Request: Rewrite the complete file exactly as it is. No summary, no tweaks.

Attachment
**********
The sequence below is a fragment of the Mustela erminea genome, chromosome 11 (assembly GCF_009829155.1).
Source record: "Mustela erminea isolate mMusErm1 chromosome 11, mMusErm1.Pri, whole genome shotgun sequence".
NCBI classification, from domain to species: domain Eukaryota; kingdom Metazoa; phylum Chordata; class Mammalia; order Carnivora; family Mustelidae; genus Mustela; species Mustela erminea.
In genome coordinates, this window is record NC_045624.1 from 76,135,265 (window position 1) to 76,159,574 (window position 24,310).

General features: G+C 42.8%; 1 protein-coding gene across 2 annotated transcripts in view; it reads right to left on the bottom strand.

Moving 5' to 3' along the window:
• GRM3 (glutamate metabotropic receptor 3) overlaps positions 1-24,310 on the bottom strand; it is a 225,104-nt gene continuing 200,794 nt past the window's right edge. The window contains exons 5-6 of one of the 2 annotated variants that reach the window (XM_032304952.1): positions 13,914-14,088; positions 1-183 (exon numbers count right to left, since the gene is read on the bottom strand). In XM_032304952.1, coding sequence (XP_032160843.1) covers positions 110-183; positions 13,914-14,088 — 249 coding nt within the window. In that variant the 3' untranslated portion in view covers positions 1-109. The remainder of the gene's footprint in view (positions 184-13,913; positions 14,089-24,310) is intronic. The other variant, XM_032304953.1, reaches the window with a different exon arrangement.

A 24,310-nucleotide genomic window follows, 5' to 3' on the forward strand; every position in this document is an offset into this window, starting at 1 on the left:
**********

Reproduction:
The sequence below is a fragment of the Mustela erminea genome, chromosome 11 (assembly GCF_009829155.1).
Source record: "Mustela erminea isolate mMusErm1 chromosome 11, mMusErm1.Pri, whole genome shotgun sequence".
NCBI classification, from domain to species: domain Eukaryota; kingdom Metazoa; phylum Chordata; class Mammalia; order Carnivora; family Mustelidae; genus Mustela; species Mustela erminea.
In genome coordinates, this window is record NC_045624.1 from 76,135,265 (window position 1) to 76,159,574 (window position 24,310).

General features: G+C 42.8%; 1 protein-coding gene across 2 annotated transcripts in view; it reads right to left on the bottom strand.

Moving 5' to 3' along the window:
• GRM3 (glutamate metabotropic receptor 3) overlaps positions 1-24,310 on the bottom strand; it is a 225,104-nt gene continuing 200,794 nt past the window's right edge. The window contains exons 5-6 of one of the 2 annotated variants that reach the window (XM_032304952.1): positions 13,914-14,088; positions 1-183 (exon numbers count right to left, since the gene is read on the bottom strand). In XM_032304952.1, coding sequence (XP_032160843.1) covers positions 110-183; positions 13,914-14,088 — 249 coding nt within the window. In that variant the 3' untranslated portion in view covers positions 1-109. The remainder of the gene's footprint in view (positions 184-13,913; positions 14,089-24,310) is intronic. The other variant, XM_032304953.1, reaches the window with a different exon arrangement.

A 24,310-nucleotide genomic window follows, 5' to 3' on the forward strand; every position in this document is an offset into this window, starting at 1 on the left: